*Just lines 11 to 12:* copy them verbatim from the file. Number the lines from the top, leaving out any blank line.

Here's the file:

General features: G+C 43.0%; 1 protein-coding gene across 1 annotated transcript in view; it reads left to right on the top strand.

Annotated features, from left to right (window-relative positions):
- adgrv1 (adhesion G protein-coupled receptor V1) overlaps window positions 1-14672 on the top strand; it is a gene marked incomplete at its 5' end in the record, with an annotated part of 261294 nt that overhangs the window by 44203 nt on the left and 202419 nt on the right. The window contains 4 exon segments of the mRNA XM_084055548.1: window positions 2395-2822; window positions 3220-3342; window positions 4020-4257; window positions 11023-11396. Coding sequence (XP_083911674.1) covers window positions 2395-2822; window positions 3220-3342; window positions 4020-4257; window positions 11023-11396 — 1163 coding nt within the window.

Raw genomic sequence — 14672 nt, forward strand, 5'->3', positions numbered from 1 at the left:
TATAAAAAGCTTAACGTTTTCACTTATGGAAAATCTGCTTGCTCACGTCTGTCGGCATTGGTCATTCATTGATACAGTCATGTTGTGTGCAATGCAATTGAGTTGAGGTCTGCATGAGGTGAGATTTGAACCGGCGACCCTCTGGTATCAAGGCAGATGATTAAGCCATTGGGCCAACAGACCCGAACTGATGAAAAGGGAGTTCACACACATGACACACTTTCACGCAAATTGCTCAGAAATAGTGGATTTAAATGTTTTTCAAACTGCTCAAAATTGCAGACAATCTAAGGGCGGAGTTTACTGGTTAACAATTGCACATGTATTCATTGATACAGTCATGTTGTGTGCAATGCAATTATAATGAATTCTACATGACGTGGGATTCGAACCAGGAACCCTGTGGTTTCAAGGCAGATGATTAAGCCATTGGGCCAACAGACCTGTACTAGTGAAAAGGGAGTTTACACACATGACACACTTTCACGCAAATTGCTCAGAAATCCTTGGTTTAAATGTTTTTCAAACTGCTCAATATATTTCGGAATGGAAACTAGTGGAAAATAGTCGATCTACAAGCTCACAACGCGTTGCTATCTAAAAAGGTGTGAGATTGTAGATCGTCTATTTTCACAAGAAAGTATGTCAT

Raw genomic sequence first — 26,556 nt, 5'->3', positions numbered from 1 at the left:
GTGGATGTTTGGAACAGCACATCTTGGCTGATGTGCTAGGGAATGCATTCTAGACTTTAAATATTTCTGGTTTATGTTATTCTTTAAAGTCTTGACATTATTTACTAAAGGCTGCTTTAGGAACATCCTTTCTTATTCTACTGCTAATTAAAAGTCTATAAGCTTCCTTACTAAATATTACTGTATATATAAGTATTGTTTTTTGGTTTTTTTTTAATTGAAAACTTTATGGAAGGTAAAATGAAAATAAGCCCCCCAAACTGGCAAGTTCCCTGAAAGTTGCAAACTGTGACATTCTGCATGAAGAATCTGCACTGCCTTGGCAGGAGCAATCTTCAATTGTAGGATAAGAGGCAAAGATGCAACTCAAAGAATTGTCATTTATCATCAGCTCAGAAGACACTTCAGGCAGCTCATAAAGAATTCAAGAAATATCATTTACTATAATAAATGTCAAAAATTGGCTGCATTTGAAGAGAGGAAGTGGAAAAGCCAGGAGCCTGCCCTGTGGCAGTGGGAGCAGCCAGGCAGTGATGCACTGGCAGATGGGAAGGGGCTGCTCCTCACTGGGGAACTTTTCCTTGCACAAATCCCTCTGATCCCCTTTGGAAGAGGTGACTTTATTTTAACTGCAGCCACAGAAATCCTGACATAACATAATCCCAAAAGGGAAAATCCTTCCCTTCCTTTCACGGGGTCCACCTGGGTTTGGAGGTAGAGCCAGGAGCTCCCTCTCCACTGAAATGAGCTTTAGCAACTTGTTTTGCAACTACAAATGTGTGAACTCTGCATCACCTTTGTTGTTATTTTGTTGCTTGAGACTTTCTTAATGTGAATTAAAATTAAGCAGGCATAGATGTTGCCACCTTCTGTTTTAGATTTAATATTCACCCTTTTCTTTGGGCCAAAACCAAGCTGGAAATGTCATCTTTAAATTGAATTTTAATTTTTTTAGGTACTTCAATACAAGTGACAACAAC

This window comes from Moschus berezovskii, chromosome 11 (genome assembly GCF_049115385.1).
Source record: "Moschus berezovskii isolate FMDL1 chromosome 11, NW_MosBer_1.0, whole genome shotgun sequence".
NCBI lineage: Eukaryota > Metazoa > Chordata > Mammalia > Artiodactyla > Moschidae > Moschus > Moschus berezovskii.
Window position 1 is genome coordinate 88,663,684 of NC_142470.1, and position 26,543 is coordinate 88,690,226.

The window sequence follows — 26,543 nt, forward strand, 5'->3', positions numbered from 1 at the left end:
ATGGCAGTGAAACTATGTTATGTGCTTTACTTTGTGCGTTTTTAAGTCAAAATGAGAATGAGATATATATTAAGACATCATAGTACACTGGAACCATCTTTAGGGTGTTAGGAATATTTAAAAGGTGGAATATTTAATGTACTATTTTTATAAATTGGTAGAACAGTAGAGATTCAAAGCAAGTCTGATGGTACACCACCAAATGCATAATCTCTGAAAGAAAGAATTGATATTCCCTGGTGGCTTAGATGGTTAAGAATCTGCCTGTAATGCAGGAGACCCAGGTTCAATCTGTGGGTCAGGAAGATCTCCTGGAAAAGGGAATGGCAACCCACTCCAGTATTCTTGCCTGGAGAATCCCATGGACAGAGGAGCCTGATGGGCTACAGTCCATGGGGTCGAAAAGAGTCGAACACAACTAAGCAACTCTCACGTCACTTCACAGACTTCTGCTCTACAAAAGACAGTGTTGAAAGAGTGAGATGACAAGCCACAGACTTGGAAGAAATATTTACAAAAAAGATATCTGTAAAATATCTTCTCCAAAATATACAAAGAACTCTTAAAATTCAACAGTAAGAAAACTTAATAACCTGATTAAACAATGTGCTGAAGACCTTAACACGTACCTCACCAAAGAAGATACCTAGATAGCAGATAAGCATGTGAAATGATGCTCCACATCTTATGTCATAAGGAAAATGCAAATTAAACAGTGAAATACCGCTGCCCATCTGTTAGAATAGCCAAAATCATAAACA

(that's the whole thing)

Window position 1 is genome coordinate 88,663,684 of NC_142470.1, and position 26,543 is coordinate 88,690,226.

The window sequence follows — 26,543 nt, forward strand, 5'->3', positions numbered from 1 at the left end: